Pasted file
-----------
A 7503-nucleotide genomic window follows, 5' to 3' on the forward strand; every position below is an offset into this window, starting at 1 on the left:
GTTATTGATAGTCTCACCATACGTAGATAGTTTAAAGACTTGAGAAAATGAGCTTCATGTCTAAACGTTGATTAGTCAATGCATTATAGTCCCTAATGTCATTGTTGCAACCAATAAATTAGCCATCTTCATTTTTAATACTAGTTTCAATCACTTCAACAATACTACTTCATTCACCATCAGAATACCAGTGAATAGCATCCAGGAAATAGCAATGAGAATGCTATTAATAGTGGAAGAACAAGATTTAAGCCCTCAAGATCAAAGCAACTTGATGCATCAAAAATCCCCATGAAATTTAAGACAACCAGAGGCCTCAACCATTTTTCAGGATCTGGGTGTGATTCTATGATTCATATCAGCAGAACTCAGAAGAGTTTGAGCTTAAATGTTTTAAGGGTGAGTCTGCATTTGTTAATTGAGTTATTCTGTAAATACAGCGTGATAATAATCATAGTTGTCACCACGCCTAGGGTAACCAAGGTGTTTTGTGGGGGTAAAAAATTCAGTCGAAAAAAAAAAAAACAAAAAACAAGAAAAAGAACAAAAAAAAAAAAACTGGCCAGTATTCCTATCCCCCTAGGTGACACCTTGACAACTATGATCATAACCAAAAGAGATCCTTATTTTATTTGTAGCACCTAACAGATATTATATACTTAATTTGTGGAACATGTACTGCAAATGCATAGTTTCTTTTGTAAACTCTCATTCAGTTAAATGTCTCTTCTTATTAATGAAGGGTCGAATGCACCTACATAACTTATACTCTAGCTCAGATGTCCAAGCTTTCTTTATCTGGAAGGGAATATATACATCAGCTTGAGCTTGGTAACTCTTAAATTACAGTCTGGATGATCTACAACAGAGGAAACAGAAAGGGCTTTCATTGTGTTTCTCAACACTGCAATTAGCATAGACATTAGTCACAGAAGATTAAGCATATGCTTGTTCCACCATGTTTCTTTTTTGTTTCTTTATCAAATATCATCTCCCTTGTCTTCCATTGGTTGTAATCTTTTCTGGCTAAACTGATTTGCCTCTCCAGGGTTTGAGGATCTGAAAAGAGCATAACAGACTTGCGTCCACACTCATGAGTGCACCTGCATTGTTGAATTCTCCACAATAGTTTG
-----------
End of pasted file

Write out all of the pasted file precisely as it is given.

A 7503-nucleotide genomic window follows, 5' to 3' on the forward strand; every position below is an offset into this window, starting at 1 on the left:
GTTATTGATAGTCTCACCATACGTAGATAGTTTAAAGACTTGAGAAAATGAGCTTCATGTCTAAACGTTGATTAGTCAATGCATTATAGTCCCTAATGTCATTGTTGCAACCAATAAATTAGCCATCTTCATTTTTAATACTAGTTTCAATCACTTCAACAATACTACTTCATTCACCATCAGAATACCAGTGAATAGCATCCAGGAAATAGCAATGAGAATGCTATTAATAGTGGAAGAACAAGATTTAAGCCCTCAAGATCAAAGCAACTTGATGCATCAAAAATCCCCATGAAATTTAAGACAACCAGAGGCCTCAACCATTTTTCAGGATCTGGGTGTGATTCTATGATTCATATCAGCAGAACTCAGAAGAGTTTGAGCTTAAATGTTTTAAGGGTGAGTCTGCATTTGTTAATTGAGTTATTCTGTAAATACAGCGTGATAATAATCATAGTTGTCACCACGCCTAGGGTAACCAAGGTGTTTTGTGGGGGTAAAAAATTCAGTCGAAAAAAAAAAAAACAAAAAACAAGAAAAAGAACAAAAAAAAAAAAACTGGCCAGTATTCCTATCCCCCTAGGTGACACCTTGACAACTATGATCATAACCAAAAGAGATCCTTATTTTATTTGTAGCACCTAACAGATATTATATACTTAATTTGTGGAACATGTACTGCAAATGCATAGTTTCTTTTGTAAACTCTCATTCAGTTAAATGTCTCTTCTTATTAATGAAGGGTCGAATGCACCTACATAACTTATACTCTAGCTCAGATGTCCAAGCTTTCTTTATCTGGAAGGGAATATATACATCAGCTTGAGCTTGGTAACTCTTAAATTACAGTCTGGATGATCTACAACAGAGGAAACAGAAAGGGCTTTCATTGTGTTTCTCAACACTGCAATTAGCATAGACATTAGTCACAGAAGATTAAGCATATGCTTGTTCCACCATGTTTCTTTTTTGTTTCTTTATCAAATATCATCTCCCTTGTCTTCCATTGGTTGTAATCTTTTCTGGCTAAACTGATTTGCCTCTCCAGGGTTTGAGGATCTGAAAAGAGCATAACAGACTTGCGTCCACACTCATGAGTGCACCTGCATTGTTGAATTCTCCACAATAGTTTG